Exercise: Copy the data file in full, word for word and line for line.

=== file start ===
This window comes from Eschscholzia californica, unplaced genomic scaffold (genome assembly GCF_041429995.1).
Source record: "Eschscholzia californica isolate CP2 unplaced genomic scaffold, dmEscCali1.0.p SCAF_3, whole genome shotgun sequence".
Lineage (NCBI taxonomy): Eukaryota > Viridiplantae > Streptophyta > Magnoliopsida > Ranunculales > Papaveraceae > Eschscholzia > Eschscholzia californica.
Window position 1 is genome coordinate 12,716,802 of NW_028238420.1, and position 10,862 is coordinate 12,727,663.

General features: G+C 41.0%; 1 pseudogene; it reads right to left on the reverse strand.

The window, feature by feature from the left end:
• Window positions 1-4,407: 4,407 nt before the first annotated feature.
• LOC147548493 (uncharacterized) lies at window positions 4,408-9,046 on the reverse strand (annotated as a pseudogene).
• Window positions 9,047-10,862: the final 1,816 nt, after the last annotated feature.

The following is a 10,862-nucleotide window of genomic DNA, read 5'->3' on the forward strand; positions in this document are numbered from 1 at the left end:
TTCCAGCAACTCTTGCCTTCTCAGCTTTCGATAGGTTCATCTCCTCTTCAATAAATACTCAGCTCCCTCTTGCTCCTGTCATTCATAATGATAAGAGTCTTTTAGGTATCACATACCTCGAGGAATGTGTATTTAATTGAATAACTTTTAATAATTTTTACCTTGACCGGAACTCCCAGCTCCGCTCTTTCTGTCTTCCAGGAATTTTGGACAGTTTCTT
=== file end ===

This window comes from Eschscholzia californica, unplaced genomic scaffold (genome assembly GCF_041429995.1).
Source record: "Eschscholzia californica isolate CP2 unplaced genomic scaffold, dmEscCali1.0.p SCAF_3, whole genome shotgun sequence".
Lineage (NCBI taxonomy): Eukaryota > Viridiplantae > Streptophyta > Magnoliopsida > Ranunculales > Papaveraceae > Eschscholzia > Eschscholzia californica.
Window position 1 is genome coordinate 12,716,802 of NW_028238420.1, and position 10,862 is coordinate 12,727,663.

General features: G+C 41.0%; 1 pseudogene; it reads right to left on the reverse strand.

The window, feature by feature from the left end:
• Window positions 1-4,407: 4,407 nt before the first annotated feature.
• LOC147548493 (uncharacterized) lies at window positions 4,408-9,046 on the reverse strand (annotated as a pseudogene).
• Window positions 9,047-10,862: the final 1,816 nt, after the last annotated feature.

The following is a 10,862-nucleotide window of genomic DNA, read 5'->3' on the forward strand; positions in this document are numbered from 1 at the left end:
TTCCAGCAACTCTTGCCTTCTCAGCTTTCGATAGGTTCATCTCCTCTTCAATAAATACTCAGCTCCCTCTTGCTCCTGTCATTCATAATGATAAGAGTCTTTTAGGTATCACATACCTCGAGGAATGTGTATTTAATTGAATAACTTTTAATAATTTTTACCTTGACCGGAACTCCCAGCTCCGCTCTTTCTGTCTTCCAGGAATTTTGGACAGTTTCTT